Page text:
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Detrusor urinae muscle



Detrusor urinae muscle
Urinary bladder
Latin musculus detrusor vesicae urinariae
Gray's subject #255 1233
Origin: posterior surface of the body of the pubis
Insertion: prostate (male), vagina (female)
Artery:
Nerve:
Action:
Dorlands/Elsevier m_22/13962371

The detrusor urinae muscle is a smooth muscle[1] of the urinary bladder wall. When urinating, it contracts to squeeze out urine. Otherwise, it remains relaxed to allow the bladder to fill. [2]

Additional recommended knowledge

Structure

The detrusor urinae muscle arises from the posterior surface of the body of the pubis in both sexes (musculi pubovesicales), and in the male from the adjacent part of the prostate and its capsule. They pass, in a more or less longitudinal manner, up the inferior surface of the bladder, over its vertex, and then descend along its fundus to become attached to the prostate in the male, and to the front of the vagina in the female. At the sides of the bladder the fibers are arranged obliquely and intersect one another.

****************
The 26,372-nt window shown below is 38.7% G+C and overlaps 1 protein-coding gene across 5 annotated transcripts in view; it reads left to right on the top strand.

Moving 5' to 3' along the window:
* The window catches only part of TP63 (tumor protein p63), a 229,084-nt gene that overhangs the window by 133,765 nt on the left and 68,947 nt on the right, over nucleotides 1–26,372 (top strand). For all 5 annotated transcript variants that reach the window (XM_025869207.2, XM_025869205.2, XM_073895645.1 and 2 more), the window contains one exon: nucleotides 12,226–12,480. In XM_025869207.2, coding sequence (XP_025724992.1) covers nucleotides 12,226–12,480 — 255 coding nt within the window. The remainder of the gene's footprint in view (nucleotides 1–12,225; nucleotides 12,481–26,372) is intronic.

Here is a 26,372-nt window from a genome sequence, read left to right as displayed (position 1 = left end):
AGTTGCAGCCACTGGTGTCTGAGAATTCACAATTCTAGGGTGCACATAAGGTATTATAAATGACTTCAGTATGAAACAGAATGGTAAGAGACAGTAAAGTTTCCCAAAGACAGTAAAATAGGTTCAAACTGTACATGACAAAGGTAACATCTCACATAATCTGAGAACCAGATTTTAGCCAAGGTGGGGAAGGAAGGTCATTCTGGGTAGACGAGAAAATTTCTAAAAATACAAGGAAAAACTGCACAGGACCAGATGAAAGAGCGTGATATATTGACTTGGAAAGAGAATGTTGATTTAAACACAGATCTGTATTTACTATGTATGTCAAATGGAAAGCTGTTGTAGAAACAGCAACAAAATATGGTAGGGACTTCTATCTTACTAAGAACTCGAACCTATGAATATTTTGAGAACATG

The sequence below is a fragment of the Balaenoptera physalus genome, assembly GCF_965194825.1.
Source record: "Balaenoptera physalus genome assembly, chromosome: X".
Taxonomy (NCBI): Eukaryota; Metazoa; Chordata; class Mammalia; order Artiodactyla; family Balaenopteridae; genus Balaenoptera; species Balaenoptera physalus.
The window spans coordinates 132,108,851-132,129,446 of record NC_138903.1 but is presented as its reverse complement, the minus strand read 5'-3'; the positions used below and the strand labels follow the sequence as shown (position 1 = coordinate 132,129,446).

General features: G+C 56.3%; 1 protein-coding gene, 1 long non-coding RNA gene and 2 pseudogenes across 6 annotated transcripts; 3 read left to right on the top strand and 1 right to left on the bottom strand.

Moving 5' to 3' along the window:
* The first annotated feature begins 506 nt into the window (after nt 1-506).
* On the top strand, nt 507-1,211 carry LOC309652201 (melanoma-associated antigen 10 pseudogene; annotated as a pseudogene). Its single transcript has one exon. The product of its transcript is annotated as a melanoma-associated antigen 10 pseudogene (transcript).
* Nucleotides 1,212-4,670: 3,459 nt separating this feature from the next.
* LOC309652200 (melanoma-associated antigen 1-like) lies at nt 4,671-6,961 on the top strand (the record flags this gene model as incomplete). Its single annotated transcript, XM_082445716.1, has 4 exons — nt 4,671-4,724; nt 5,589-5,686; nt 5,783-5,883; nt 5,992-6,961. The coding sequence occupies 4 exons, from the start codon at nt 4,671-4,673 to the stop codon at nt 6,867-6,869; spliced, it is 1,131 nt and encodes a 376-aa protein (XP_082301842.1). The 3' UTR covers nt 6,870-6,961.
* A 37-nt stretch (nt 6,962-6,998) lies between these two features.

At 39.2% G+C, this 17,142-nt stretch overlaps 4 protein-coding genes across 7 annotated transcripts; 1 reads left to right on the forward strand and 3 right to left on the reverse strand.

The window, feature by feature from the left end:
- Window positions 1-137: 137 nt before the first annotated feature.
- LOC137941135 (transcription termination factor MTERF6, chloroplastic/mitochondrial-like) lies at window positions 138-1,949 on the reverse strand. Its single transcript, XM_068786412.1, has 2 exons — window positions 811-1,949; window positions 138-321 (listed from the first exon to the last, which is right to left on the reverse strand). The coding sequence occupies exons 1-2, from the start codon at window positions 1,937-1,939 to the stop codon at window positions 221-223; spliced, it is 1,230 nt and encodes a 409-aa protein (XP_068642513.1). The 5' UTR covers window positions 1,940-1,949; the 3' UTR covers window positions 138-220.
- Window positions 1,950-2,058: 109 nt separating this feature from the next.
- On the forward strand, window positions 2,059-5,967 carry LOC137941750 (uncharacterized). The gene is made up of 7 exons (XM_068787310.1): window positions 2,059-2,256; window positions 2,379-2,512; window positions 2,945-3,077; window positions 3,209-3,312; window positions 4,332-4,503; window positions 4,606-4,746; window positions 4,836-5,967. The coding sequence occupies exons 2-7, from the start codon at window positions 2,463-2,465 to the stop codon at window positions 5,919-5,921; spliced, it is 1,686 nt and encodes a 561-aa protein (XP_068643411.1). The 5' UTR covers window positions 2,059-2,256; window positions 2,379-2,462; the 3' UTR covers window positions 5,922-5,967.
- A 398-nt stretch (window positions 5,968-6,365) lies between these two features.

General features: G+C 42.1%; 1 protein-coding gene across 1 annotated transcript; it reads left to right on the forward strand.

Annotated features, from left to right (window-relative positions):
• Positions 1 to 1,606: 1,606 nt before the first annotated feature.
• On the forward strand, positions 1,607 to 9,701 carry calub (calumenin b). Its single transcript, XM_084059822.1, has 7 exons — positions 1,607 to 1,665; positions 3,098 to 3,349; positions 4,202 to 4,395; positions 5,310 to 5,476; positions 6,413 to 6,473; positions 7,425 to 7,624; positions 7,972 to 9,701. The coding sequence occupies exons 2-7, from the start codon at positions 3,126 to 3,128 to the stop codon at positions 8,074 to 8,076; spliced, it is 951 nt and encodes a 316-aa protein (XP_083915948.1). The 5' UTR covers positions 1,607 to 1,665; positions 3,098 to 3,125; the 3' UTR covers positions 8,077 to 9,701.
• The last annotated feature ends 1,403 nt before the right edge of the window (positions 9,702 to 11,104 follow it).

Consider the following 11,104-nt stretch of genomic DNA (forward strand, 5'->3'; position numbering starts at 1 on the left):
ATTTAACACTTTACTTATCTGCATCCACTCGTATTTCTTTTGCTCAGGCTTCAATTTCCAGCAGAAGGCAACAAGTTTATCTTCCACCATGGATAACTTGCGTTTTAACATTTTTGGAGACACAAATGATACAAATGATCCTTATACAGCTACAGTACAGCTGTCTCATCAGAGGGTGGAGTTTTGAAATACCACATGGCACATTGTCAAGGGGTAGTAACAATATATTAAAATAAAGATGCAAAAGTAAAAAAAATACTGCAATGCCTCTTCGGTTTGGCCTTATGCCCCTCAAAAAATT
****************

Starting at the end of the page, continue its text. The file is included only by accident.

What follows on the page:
References

  1. ^ Response of guinea pig smooth and striated urethral sphincter to ...
  2. ^ Netdoctor.co.uk - The bladder and how it works Reviewed by Dr Hilary McPherson, consultant obstetrician and gynaecologist and Dr Kate Patrick, specialist registrar
 
This article is licensed under the GNU Free Documentation License. It uses material from the Wikipedia article "Detrusor_urinae_muscle". A list of authors is available in Wikipedia.
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